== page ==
Microsoft enables us to automate some of the routine actions that we want to do in our Excel worksheets and Word documents. Of course, the process isn’t quite consistent between Excel and Word. In this article, I’ll focus on creating a macro in Excel 2013.
First, we need to make the macro options available to us. Excel hides them on the Developer tab, which is not shown by default.
To display the Developer tab, click on File, then click on Options. This will open the Excel Options dialog box.
Click on Customize Ribbon in the left column, and then put a check in the checkbox beside Developer on the right. If you don’t see the Developer option, make sure that the "Customize the Ribbon" option selects "Main Tabs." Then click OK.
Now we have the Developer tab displayed in the Ribbon. On the left side of the Developer tab, we see the "Code" section, which includes links for our macro options.
In the image below, notice the Macros icon just to the left of the Record Macro link (which becomes a Stop Recording link when you’re recording your macro) — we’ll use the Macros icon in a minute…
Click the Record Macro link…
Now is the time when we step through links, selections and other parts of the process that we want to automate via the macro.
Later, we’ll create a button in the worksheet and assign the macro to it for easy use.
When you’ve done the steps that you want to include in the Excel macro, return to the Developer tab and click on Stop Recording.
Once we have recorded our macro, we can display the generated code so that we can review it. We can also edit/change it, if we like, rather than having to re-record it for changes.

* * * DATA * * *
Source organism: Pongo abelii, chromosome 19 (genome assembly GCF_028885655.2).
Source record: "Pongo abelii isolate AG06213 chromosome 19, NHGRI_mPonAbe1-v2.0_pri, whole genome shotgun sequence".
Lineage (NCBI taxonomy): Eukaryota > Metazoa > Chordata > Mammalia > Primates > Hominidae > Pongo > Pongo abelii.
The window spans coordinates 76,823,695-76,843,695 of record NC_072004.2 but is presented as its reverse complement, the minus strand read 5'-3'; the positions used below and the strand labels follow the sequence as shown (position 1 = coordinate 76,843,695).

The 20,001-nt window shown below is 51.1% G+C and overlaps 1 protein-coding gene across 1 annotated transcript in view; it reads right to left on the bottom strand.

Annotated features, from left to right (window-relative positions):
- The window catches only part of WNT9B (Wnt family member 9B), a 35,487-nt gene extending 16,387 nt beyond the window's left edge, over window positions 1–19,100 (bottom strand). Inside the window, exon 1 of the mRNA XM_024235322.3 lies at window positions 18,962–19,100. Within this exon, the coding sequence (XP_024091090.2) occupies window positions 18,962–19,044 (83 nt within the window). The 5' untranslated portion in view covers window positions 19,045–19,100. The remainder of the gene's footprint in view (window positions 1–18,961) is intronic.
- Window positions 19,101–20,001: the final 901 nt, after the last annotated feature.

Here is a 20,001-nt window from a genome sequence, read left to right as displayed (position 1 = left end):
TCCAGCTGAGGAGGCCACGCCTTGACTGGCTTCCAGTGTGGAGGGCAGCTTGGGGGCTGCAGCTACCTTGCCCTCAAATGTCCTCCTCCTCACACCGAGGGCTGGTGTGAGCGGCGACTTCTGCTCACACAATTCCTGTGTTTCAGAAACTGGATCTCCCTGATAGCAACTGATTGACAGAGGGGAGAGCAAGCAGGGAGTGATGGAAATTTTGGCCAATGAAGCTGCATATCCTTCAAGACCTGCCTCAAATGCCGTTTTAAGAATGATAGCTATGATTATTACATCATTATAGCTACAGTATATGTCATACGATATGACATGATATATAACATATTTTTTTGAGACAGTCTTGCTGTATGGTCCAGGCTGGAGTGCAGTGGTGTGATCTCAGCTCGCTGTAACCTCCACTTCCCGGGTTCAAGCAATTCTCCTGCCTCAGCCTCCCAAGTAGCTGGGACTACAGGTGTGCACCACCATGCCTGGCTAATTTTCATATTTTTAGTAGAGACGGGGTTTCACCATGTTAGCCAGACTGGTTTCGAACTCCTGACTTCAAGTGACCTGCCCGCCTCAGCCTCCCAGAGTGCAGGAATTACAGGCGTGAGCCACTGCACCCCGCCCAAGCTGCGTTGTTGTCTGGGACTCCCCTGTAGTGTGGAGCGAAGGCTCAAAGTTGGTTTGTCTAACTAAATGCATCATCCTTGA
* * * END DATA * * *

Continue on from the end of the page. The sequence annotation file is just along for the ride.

Click on the Macros icon to open the code editor and display the macro you’ve recorded.
In this case, I created a spreadsheet with all data inputs on sheets Sheet1, Sheet2 and Sheet3. I created a macro to select each block of data and then print it.
Below is the code generated for the macro.
Notice that the macro is printing specific cell ranges in each sheet. This means the macro would have to be edited any time data is added in additional cells.
There’s an easy way to simplify this issue. If you name ranges of cells, you can print the ranges.
That way, if you add more data, you just change the range to which the name applies. The macro would be structured differently, as shown below.
Once we have our macro recorded, we’re almost there…
We need to create a button to trigger the macro. Move to the location you want to have the button.
Click on the Developer tab. Then click on the Insert icon and select the Button from the Form Controls section.
Once we have the button created (you can see my finished version in the image, labelled "Print Seasons 1-3"), all we need to do is link the macro to the button.
Right-click on the button. From the pop-up options menu, select Assign Macro…
On the resulting Assign Macro dialog box, select the macro that you want to use. In this case, I selected PrintByName. Then click OK.
At that point, we’ve created the macro and then created a button to trigger the macro.
Clicking the macro will execute the macro’s steps.